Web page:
Since August 2017, over half a million Rohingya have fled their homes in what the United Nations has described as "brutal, well-organized, coordinated and systemic attacks" against the Muslim Rohingya community. How do we understand this conflict in the context of larger historical oppression of ethnic and religious minorities in Myanmar, and what implications does that have for peace efforts?
This panel will discuss historical religious tensions within Myanmar, discrimination against ethnic and religious minorities, how women are working to create peace, and the internal political-military dynamics they are facing.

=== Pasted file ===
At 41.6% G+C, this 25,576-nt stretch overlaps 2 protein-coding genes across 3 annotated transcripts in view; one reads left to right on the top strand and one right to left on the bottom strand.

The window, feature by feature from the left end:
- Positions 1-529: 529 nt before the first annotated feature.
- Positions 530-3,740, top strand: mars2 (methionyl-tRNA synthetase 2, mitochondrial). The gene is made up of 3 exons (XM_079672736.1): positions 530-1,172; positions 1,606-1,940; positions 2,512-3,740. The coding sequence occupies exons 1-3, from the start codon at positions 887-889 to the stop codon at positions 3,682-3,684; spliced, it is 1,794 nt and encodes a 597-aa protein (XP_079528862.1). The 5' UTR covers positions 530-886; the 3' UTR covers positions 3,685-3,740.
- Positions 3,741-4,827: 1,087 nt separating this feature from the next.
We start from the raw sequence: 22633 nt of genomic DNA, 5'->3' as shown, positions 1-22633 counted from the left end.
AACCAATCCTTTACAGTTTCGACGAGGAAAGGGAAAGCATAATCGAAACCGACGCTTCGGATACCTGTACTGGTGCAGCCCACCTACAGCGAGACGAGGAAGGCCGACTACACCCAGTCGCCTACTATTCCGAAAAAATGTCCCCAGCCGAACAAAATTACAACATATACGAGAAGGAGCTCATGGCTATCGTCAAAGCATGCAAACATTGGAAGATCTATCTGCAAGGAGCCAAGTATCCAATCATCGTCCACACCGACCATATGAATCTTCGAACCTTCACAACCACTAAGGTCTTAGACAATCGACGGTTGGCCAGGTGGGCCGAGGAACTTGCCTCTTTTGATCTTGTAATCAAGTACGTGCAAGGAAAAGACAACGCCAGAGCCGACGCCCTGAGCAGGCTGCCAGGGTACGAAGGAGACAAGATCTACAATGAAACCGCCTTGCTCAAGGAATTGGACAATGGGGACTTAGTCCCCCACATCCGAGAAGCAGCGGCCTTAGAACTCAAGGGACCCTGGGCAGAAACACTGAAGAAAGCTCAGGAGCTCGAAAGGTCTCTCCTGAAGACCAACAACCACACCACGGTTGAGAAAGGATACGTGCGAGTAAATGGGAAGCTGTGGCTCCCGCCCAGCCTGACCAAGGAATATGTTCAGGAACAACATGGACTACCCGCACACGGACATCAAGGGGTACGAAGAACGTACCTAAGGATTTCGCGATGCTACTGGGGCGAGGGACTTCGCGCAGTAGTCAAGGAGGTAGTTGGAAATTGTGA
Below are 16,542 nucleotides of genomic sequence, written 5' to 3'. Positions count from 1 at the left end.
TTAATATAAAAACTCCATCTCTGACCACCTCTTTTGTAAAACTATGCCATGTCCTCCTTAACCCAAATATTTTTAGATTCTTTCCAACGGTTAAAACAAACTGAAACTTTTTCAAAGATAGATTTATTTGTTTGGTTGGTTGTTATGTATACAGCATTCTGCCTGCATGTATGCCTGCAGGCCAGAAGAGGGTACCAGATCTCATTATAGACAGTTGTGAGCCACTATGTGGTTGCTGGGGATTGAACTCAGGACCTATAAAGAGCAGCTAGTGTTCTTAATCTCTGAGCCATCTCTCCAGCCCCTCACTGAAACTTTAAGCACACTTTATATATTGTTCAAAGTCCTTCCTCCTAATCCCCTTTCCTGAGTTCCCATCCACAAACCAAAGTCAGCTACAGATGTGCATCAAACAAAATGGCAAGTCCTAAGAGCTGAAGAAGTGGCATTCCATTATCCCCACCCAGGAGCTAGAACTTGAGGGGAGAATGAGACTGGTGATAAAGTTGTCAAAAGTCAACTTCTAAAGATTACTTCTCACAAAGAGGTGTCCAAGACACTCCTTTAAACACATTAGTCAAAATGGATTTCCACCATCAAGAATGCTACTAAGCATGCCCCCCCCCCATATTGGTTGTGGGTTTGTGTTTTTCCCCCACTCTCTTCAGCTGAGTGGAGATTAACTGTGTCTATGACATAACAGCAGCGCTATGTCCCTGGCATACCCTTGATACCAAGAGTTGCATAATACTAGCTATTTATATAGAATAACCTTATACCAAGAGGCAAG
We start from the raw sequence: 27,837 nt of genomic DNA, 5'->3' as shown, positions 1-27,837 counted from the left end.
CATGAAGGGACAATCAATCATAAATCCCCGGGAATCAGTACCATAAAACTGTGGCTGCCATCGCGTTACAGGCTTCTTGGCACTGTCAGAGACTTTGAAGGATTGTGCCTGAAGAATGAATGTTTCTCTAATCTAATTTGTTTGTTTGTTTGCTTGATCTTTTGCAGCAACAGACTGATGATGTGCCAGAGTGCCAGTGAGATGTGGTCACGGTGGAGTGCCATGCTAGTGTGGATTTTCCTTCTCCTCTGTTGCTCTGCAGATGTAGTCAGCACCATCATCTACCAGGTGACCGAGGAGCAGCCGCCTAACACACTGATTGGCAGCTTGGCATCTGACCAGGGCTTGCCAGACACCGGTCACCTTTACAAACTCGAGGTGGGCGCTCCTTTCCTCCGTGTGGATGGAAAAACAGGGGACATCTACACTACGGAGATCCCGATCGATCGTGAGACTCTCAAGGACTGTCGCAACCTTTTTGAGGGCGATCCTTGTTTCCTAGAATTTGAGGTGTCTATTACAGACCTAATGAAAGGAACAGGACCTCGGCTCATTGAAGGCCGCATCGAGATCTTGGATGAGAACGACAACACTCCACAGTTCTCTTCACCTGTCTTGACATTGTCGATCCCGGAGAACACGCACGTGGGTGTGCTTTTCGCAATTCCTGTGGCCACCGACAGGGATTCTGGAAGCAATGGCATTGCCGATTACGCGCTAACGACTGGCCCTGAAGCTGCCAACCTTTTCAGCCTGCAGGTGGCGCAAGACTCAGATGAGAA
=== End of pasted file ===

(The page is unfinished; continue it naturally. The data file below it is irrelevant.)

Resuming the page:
Speakers will include May Sabe Phyu, director of the Gender Equality Network and human rights activist from Myanmar, Ambassador Derek Mitchell (F91), former ambassador to Myanmar and Senior Advisor to the Asia Center at the United States Institute for Peace (USIP), Reverend Susan Hayward (F06), Senior Advisor on Religion and Inclusive Societies at USIP. The discussion will be moderated by Professor Kathleen Hamill (F99), professor of international Law at The Fletcher School, and practicing human rights lawyer.
The panel is part of a larger speaker series on understanding religious literacy in the global context hosted by the Fletcher Initiative on Religion, Law & Diplomacy at Tufts University. This speaker series is made possible with generous support from The Henry R. Luce Foundation and co-hosted by the Fletcher Islamic Society, Fletcher Humanitarian Action Society, and the Fletcher Diplomacy Club.